BME Professor Recognized for Engineering Education Innovation
By Mark Dwortzan
Assistant Professor Muhammad Zaman (BME) was named as this year’s recipient of the College of Engineering’s Innovative Engineering Education Faculty (IEEF) Fellowship. Based on the IEEF Review Committee’s recommendation, Dean Kenneth R. Lutchen chose Zaman for his achievements as an innovative educator in engineering and his capacity to further enhance engineering education Boston University in a sustainable way.
“Getting support from the Dean’s Office is particularly gratifying, since it will allow me to develop new courses, incorporate innovation in existing courses and develop partnerships across various disciplines on campus and outside BU,” said Zaman, for whom engineering education is both a dedicated practice and avid research interest.
Zaman, who joined the BU faculty in 2009 and whose research includes the application of biomedical engineering to the developing world, will use the two-year, $25,000-per-year fellowship to create a Laboratory for Engineering Education and Development (LEED) to prepare ENG students for challenges and opportunities in global health.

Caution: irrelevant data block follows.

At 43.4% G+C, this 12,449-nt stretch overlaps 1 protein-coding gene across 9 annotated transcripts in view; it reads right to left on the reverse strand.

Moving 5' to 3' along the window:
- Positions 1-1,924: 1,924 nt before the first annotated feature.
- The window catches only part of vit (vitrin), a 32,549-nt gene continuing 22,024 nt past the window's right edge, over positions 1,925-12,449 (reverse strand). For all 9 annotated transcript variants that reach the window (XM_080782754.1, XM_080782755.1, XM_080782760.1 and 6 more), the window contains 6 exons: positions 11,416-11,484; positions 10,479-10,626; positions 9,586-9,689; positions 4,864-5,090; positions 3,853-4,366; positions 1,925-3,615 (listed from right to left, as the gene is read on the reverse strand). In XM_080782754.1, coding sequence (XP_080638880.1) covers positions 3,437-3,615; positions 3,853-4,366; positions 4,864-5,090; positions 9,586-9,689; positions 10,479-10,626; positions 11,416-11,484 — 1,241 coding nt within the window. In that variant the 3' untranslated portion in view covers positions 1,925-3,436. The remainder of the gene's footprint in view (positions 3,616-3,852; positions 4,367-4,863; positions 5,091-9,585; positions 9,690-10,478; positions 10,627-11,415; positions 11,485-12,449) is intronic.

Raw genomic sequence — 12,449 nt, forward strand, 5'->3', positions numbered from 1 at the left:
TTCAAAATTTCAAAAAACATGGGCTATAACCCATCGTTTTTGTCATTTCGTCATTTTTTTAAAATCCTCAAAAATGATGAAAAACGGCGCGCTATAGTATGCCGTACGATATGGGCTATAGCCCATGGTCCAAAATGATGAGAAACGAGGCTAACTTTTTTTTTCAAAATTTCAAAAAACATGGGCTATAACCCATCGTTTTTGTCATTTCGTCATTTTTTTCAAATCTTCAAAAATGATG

“Many of our students are very interested in solving problems at the interface of engineering, medicine and the developing world, and additional courses and other engagement opportunities would enable them to fully utilize their passion and interests,” he said. “The lab will focus on creating a new EK 130 course, incorporate global health tracks in senior design and use social networking websites to engage students in developing countries with BU students to solve real problems through innovative and interactive solutions.”
The LEED will also partner with Engineers Without Borders and BU’s Center for Global Health and Development to engage students in extracurricular opportunities in global health.
According to Associate Professor Donald Wroblewski (ME), a member of the IEEF Review Committee and one of last year’s inaugural award winners along with Associate Professor Ari Trachtenberg (ECE), the LEED project was selected because of its wide-ranging and innovative approach for integrating service engineering into the undergraduate curriculum.
“The multi-pronged effort to engage students in service-based learning will address the Dean’s emphasis on the societal engineer, the strong link to design will create increased opportunities for experiential learning, and the focus on public health will expose students to the opportunities for engineers to make a difference on a global level,” said Wroblewski.